|Abstract (English)|| |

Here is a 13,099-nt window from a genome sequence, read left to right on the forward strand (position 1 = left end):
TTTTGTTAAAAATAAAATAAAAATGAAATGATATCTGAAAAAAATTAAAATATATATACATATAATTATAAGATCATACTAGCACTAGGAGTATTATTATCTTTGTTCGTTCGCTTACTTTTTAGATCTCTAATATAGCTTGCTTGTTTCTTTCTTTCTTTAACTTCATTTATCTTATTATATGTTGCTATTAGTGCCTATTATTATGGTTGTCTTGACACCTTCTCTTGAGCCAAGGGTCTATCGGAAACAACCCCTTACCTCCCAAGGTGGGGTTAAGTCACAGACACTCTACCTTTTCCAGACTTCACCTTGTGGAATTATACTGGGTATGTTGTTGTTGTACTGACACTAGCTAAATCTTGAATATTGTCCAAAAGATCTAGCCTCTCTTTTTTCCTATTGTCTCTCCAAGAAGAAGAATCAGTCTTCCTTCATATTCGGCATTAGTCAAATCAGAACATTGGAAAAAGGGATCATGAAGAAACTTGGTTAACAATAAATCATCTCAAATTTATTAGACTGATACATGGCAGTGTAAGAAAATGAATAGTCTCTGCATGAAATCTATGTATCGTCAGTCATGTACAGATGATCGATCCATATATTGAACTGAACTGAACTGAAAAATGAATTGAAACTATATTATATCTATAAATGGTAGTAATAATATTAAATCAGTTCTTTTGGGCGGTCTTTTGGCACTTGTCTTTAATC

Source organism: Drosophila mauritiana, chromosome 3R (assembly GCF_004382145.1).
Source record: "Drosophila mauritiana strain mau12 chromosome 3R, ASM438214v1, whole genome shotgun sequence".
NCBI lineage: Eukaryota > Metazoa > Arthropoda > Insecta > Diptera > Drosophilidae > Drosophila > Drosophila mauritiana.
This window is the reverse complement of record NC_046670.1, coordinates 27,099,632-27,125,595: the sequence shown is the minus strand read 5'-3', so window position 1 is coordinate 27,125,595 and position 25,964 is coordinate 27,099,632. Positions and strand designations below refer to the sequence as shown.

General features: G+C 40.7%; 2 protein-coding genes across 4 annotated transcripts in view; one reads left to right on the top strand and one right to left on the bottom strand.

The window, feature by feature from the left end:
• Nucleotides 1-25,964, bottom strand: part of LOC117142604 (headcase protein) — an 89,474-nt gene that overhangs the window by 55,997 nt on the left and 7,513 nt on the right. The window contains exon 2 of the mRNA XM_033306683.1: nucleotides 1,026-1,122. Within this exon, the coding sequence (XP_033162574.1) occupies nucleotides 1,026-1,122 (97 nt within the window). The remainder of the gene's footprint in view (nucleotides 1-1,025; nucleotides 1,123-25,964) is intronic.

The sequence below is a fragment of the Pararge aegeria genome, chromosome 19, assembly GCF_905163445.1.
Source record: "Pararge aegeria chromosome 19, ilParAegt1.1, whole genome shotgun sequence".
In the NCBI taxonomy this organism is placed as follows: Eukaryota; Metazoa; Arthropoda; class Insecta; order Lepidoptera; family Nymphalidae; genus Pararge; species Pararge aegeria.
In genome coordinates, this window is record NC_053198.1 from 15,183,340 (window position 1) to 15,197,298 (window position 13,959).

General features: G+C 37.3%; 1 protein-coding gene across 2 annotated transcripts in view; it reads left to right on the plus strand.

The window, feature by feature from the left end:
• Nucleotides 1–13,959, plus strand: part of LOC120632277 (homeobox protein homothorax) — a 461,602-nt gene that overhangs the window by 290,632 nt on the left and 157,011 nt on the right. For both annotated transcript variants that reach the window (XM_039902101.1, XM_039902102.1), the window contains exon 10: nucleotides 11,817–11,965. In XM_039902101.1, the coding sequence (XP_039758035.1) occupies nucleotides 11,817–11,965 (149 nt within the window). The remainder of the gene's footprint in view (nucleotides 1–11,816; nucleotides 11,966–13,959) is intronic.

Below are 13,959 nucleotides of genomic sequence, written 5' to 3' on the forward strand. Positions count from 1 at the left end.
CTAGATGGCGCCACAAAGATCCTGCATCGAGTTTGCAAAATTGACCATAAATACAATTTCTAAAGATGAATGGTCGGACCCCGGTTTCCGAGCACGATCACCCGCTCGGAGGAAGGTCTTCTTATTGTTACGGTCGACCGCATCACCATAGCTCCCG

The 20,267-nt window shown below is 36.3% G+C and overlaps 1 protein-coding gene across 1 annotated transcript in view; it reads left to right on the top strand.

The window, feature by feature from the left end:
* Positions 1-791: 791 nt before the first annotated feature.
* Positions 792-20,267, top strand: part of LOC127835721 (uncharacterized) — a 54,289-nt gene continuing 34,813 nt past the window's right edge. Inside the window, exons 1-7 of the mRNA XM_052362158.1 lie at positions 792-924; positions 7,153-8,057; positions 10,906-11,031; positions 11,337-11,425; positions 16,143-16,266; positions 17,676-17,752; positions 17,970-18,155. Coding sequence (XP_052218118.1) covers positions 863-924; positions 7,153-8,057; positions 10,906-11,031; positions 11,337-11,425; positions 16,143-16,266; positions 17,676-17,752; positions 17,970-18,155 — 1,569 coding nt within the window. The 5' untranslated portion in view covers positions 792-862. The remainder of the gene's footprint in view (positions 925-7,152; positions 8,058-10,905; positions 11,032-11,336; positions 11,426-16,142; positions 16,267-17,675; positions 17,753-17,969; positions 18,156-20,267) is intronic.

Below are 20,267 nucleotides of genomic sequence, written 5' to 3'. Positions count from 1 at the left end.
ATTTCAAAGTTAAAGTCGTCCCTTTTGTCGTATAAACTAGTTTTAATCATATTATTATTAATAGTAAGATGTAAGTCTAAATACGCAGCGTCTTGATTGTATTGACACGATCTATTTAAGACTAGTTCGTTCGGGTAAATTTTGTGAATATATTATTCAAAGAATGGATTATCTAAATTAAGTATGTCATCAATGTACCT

Chronic mental illnesses (CMI), such as schizophrenia or recurrent affective disorders, are complex conditions with both genetic and non-genetic elements. In many other chronic brain conditions, including Alzheimer’s disease, Parkinson’s disease, amyotrophic lateral sclerosis and frontotemporal dementia, sporadic instances of the disease are more common than gene-driven familial cases. Yet, the pathology of these conditions can be characterized by the presence of aberrant protein homeostasis, proteostasis, resulting in misfolded or aggregated proteins in the brains of patients that predominantly do not derive from genetic mutations. While visible deposits of aggregated protein have not yet been detected in CMI patients, we propose the existence of more subtle protein misassembly in these conditions, which form a continuum with the psychiatric phenotypes found in the early stages of many neurodegenerative conditions. Such proteinopathies need not rely on genetic variation. In a similar manner to the established aberrant neurotransmitter homeostasis in CMI, aberrant homeostasis of proteins is a functional statement that can only partially be explained by, but is certainly complementary to, genetic approaches. Here, we review evidence for aberrant proteostasis signatures from post mortem human cases, in vivo animal work, and in vitro analysis of candidate proteins misassembled in CMI. The five best-characterized proteins in this respect are currently DISC1, dysbindin-1, CRMP1, TRIOBP-1, and NPAS3. Misassembly of these proteins with inherently unstructured domains is triggered by extracellular stressors and thus provides a converging point for non-genetic causes of CMI.